Vaping is in the news… again… (i.e. you should quit vaping, and we’re here to help!)
There are endless options for what you might want to do with the end of your summer (End? How is it August already?!), but spending several weeks in the hospital with a severe lung disease probably isn’t high on your list. For some teenagers in Wisconsin, that was, unfortunately, the case in the last month. The cause? While it hasn’t been definitively determined, the Department of Health Services (DHS) says that the commonality amongst the teens was that they had all been vaping in the time leading up to their hospitalization. As of August 2, 2019, DHS is aware of 11 confirmed cases. Seven other cases are under further investigation. Their symptoms included fevers, chest pain that worsened with breathing, nausea, diarrhea, and diminished appetite, and some of them needed to be on breathing machines while they were sick. While all of them have recovered, we don’t know what the long-term effects could be from these incidents.
UW Health has seen an increase in serious
injuries from vaping devices. In the past year, we treated five patients, up
from zero the year before. The majority of the injured were middle and high
school aged teens. While fires and explosions from vaping are considered rare,
these incidents can be life altering for victims.
An e-cig device or battery can explode while
it is being carried, like in a shirt or jeans pocket. When it explodes, it can
start clothing on fire, which makes it difficult to remove the clothes or even
put out the fire. As a result, burns occur suddenly and close to sensitive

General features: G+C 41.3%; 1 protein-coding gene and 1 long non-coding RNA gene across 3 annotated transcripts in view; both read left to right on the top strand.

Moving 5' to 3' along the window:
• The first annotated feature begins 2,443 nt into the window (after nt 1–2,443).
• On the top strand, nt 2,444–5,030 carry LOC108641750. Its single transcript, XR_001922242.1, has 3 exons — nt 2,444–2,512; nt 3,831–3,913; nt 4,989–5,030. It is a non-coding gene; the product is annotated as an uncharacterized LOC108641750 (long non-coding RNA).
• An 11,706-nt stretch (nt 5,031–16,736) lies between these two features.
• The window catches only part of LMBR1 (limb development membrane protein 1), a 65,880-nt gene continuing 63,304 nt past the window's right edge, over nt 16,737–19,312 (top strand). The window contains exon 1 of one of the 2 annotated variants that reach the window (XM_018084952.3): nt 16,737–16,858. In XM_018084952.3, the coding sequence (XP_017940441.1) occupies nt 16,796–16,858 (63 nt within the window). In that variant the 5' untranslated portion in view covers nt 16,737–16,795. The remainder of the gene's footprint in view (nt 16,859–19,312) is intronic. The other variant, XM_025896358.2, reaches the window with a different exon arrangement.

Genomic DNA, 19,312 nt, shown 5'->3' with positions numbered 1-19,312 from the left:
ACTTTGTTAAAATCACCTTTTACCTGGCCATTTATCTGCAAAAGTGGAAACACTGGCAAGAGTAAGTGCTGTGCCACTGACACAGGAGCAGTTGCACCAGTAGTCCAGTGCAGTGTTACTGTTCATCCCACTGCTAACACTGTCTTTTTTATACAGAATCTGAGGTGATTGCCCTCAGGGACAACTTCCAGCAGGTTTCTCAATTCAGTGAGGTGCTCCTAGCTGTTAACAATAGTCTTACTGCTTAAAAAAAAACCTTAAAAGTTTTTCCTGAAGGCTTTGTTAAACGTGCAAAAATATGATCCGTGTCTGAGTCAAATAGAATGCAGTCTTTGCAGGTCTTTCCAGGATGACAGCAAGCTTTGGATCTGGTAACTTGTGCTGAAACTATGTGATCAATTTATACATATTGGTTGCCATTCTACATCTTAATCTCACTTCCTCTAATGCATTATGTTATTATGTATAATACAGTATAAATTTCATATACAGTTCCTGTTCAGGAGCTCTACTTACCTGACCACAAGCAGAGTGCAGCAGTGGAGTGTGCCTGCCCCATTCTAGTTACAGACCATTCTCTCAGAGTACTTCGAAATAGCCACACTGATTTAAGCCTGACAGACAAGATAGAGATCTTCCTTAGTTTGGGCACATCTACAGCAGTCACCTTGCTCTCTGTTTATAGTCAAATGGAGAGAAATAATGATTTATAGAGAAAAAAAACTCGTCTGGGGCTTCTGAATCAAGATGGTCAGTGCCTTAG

areas such as the face, hands, even the legs and genitals. Several of the patients
seen at University Hospital for e-cigarette related injuries required skin grafting
because the burns were severe.
As my daughter’s high school graduation date approaches, I have been paying a little less attention to the messages that come from the school. I can’t help it… I’m more concerned about plans for college than the business of today. I know I should be more in the moment. Is there a parent version of ‘senioritis?’ I think I have it.
Some school messages do grab my attention though. My daughter and I got a kick out of the message expressing concern about ‘grinding’ on the dance floor and how said ‘grinding’ (always in quotes) was prohibited at all future dances. Although they didn’t define ‘grinding,’ I knew what they meant.
*For a brief review on vaping, or electronic cigarette use, check out our blog from 2014.
Vaping is on the rise, and of course some clever kids are figuring out how to get a better high (it’s seriously impressive to see what random things people will try to see if they get high…). A new study in the Journal of Pediatrics states that 26% of high school teens who have used e-cigarettes have also tried a potentially dangerous new vaping method called “dripping” — bypassing the reservoir and wick of the device by dropping e-cigarette liquid directly onto the hot coils of the device. This produces a thicker, more flavorful smoke. What could go wrong, right?
After watching a few hours of local TV, I was impressed about the number of commercials dedicated to a new store that specialized in electronic cigarettes (aka a “vape shop”). I have also had quite a few patients answer the question, “Do you use tobacco?” with “Not anymore, I have switched to e-cigs”. In fact, according to the Center for Disease Control and Prevention (CDC), electronic cigarette use doubled among middle and high school students in the past year. This has encouraged me to investigate electronic cigarettes, or “vaping”, a little more closely.